So what did $1,900 buy? The run-down bungalow had already been stripped of its appliances and wiring by the city’s voracious scrappers. But for Mitch that only added to its appeal, because he now had the opportunity to renovate it with solar heating, solar electricity and low-cost, high-efficiency appliances.For Sale: The $100 House (via Waxy)
Buying that first house had a snowball effect. Almost immediately, Mitch and Gina bought two adjacent lots for even less and, with the help of friends and local youngsters, dug in a garden. Then they bought the house next door for $500, reselling it to a pair of local artists for a $50 profit. When they heard about the $100 place down the street, they called their friends Jon and Sarah.
Admittedly, the $100 home needed some work, a hole patched, some windows replaced. But Mitch plans to connect their home to his mini-green grid and a neighborhood is slowly coming together.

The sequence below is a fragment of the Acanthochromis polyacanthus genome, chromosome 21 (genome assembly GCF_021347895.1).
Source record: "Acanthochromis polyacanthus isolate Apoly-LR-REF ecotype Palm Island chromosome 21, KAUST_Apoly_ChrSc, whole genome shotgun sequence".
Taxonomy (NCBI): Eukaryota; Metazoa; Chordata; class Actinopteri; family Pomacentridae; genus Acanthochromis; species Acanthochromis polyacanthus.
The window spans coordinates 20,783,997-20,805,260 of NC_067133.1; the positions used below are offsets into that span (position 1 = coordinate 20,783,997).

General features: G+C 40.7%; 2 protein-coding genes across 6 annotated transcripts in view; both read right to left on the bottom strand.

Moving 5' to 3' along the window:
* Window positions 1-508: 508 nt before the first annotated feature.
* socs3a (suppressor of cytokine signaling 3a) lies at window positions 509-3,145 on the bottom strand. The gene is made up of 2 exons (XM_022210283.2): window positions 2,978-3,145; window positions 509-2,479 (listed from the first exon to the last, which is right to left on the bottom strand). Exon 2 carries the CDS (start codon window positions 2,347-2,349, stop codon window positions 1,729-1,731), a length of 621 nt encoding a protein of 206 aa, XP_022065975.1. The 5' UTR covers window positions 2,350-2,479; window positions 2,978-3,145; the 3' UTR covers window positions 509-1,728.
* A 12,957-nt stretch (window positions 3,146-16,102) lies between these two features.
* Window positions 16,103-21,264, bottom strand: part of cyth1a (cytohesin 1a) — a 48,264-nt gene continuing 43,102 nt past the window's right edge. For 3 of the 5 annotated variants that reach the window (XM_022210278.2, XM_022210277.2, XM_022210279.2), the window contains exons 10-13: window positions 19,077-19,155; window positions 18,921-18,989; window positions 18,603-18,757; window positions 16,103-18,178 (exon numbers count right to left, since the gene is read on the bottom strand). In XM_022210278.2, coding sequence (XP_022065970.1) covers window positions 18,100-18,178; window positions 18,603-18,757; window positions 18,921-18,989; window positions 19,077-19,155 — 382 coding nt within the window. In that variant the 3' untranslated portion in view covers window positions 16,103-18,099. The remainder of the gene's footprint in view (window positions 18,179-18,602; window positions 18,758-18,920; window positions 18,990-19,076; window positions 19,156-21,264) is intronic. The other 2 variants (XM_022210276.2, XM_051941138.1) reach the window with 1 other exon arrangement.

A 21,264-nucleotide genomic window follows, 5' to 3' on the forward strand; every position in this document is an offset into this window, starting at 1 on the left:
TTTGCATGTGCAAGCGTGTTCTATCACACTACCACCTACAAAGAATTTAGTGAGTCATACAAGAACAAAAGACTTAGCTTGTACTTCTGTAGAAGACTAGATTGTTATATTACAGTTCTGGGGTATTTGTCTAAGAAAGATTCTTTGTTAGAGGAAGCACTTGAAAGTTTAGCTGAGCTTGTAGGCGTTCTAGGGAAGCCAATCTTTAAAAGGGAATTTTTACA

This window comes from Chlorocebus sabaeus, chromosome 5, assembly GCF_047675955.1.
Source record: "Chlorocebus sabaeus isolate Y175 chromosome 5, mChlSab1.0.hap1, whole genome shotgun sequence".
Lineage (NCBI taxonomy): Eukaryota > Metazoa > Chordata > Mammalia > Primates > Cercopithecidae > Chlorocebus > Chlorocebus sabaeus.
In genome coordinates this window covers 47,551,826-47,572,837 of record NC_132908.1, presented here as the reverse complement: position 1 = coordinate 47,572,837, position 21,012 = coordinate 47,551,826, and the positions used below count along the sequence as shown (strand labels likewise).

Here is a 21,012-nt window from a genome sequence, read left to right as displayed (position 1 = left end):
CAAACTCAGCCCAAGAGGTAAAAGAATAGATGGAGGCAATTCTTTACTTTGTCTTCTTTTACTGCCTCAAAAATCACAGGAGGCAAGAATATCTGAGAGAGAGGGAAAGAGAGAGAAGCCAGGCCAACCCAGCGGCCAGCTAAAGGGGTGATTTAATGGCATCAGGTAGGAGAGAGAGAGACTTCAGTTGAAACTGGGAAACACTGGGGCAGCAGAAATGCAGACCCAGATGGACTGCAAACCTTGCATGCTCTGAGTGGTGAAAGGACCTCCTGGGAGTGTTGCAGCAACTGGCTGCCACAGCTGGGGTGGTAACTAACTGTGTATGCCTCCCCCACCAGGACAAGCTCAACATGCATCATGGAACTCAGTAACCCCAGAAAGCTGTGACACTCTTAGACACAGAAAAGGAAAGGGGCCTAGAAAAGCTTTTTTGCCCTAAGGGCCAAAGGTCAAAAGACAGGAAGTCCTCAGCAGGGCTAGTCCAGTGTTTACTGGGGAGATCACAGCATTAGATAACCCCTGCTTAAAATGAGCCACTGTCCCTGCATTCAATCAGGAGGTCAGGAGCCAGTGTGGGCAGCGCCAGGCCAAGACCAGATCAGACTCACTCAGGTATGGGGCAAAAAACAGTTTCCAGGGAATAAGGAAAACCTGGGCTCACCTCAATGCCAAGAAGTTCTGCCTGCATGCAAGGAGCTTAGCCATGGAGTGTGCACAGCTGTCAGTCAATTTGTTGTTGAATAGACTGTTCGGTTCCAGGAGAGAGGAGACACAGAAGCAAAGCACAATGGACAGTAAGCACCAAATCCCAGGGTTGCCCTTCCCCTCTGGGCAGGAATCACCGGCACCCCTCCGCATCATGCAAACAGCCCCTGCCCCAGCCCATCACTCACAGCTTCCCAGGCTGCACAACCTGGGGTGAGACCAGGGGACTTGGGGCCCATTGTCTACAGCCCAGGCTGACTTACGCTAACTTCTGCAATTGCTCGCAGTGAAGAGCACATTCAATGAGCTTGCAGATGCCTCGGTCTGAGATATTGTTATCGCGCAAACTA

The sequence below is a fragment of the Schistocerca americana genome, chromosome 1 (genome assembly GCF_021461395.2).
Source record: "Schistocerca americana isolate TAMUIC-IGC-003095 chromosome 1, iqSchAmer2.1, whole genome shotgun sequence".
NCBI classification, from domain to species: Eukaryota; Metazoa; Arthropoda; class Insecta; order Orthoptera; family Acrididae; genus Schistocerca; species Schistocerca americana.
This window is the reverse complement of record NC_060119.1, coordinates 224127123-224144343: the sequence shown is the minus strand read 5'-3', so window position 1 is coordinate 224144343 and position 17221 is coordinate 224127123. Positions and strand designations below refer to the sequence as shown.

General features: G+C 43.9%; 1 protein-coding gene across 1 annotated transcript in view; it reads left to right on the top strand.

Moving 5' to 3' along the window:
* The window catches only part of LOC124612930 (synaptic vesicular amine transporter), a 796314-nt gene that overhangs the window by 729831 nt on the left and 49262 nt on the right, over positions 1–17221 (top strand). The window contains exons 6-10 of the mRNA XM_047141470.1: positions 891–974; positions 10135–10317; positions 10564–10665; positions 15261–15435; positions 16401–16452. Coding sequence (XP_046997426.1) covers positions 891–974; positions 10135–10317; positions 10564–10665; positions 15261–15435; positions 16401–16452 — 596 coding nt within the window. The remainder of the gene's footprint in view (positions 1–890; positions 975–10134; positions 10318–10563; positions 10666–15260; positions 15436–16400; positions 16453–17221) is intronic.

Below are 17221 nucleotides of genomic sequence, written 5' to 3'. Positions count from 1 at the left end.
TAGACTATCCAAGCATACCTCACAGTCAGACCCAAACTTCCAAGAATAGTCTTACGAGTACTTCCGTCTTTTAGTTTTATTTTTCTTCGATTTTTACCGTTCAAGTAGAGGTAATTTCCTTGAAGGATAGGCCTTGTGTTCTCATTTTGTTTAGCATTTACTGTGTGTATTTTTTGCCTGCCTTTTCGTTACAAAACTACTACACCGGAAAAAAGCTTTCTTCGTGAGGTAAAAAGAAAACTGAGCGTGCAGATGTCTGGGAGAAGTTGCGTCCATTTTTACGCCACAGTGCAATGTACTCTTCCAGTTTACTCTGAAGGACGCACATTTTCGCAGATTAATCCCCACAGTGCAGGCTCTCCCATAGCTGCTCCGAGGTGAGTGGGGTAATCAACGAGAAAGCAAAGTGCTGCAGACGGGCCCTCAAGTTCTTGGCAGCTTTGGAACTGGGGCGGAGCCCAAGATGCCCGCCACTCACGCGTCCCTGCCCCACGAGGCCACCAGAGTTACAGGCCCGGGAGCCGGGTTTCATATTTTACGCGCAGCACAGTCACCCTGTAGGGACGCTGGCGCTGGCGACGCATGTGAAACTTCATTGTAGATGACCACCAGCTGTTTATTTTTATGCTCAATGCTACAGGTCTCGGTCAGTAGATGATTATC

Now, three homes and a garden may not sound like much, but others have been quick to see the potential. A group of architects and city planners in Amsterdam started a project called the “Detroit Unreal Estate Agency” and, with Mitch’s help, found a property around the corner. The director of a Dutch museum, Van Abbemuseum, has called it “a new way of shaping the urban environment.” He’s particularly intrigued by the luxury of artists having little to no housing costs. Like the unemployed Chinese factory workers flowing en masse back to their villages, artists in today’s economy need somewhere to flee.
I write books. My latest is a YA science fiction novel called Homeland (it's the sequel to Little Brother). More books: Rapture of the Nerds (a novel, with Charlie Stross); With a Little Help (short stories); and The Great Big Beautiful Tomorrow (novella and nonfic). I speak all over the place and I tweet and tumble, too.